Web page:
Health Law Blog

Analysis on GAO Report: $102 Million Spent on Auditing Fees to Identify Less Than $20 Million in Overpayments

The Federal Government Accountability Office (GAO) has determined that a program to fight fraud in the Medicaid health system for the poor has cost the federal taxpayers at least $102 million in auditing fees since 2008 while finding less than $20 million in overpayments.

The Medicaid Integrity Group (MIG), established by CMS as part of its Medicaid Integrity Program (MIP) as required by the Deficit Reduction Act of 2005 (DEFRA or DRA), has taken three different approaches since establishing the National Medicaid Audit Program (NMAP). Until the DEFRA, Medicaid program oversight had been primarily a state function. The MIP faced a daunting task: policing the Medicaid programs of all 50 states and the territories. In carrying out the NMAP, the MIG has used test audits, Medicaid Statistical Information System (MSIS) audits, and collaborative audits.

For all three types of audits, federal contractors conducted post-payment reviews, meaning that they reviewed supporting medical documentation related to Medicaid claims that had already been paid (so-called “pay and chase).

The key differences between the three types of audits are the data sources used to identify audit targets and the roles assigned to the various states and contractors chosen to perform the audits.

In June 2007, the MIG hired a contractor to conduct test audits in five states. Working with the MIG and the states, the contractor audited twenty seven providers, and twenty-seven test audits were conducted on hospitals, physicians, dentists, home health agencies, medical transport vendors, and durable medical equipment providers. The audit targets were developed by using each state’s Medicaid Management Information System (MMIS), which is a Medicaid claims processing and information system used for management, oversight and reporting of state’s Medicaid program operations and costs.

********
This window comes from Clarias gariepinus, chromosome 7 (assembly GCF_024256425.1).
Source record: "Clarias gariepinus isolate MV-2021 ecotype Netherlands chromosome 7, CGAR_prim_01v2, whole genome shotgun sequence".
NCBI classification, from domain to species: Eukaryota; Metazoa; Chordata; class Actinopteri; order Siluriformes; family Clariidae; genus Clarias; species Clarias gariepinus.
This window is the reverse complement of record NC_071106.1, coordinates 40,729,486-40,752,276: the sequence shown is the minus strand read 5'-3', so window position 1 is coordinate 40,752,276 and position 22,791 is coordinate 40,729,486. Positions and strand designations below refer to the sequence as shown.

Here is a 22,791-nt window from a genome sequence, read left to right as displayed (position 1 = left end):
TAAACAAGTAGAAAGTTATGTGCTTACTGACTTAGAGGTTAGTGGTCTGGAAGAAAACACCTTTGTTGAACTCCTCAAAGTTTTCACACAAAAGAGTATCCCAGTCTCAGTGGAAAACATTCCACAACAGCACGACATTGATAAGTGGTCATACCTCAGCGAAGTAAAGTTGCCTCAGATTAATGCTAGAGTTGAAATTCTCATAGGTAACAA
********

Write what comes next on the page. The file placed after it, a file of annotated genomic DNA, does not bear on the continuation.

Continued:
In December 2007, the MIG implemented Medicaid Statistical Information System (MSIS) audits by hiring separate review and audit contractors for each of five geographic areas of the country. MSIS is a national eligibility and claims database used by CMS to analyze Medicaid program characteristics and utilization of services, and to generate reports on national Medicaid populations and expenditures. MSIS is a subset of MMIS and these audits were conducted over a wider geographic area, with 44 states having had MSIS audits, compared with the small number of states selected for test audits. The GAO report found that the MSIS audits were not well coordinated with the states, and even diverted resources from the states’ own program integrity efforts. The MSIS audits used separate contractors and the MSIS data to generate potential targets and the MIG chose the specific providers to be audited. According to the GAO report, the return on MSIS audits was significantly lower than other approaches, and the MSIS audits identified potential overpayments for much smaller amounts; half of the MSIS audits were for potential overpayments of $16,000 or less, compared to a median of about $140,000 for test audits.

In January 2010, the MIG launched collaborative audits where MMIS data is used but state resources and expertise are leveraged to identify audit targets. These audits had a median of about $600,000 in overpayments found.

According to the GAO report, from June 2007 through February 2012, payments to the federal contractors for test/MMIS, MSIS, and collaborative audits totaled $102 million. These contractor payments account for more than 40 percent of all of the MIG’s yearly expenditures on Medicaid program integrity activities. The GAO concluded that the total cost of the NMAP is likely greater than $102 million because that figure does not include expenditures on the salaries of MIG staff that support the operation of the program. In any event, these audits have identified less than $20 million in overpayments.

The complete report is available here.  For more information, please contact the author, David R. Ross.

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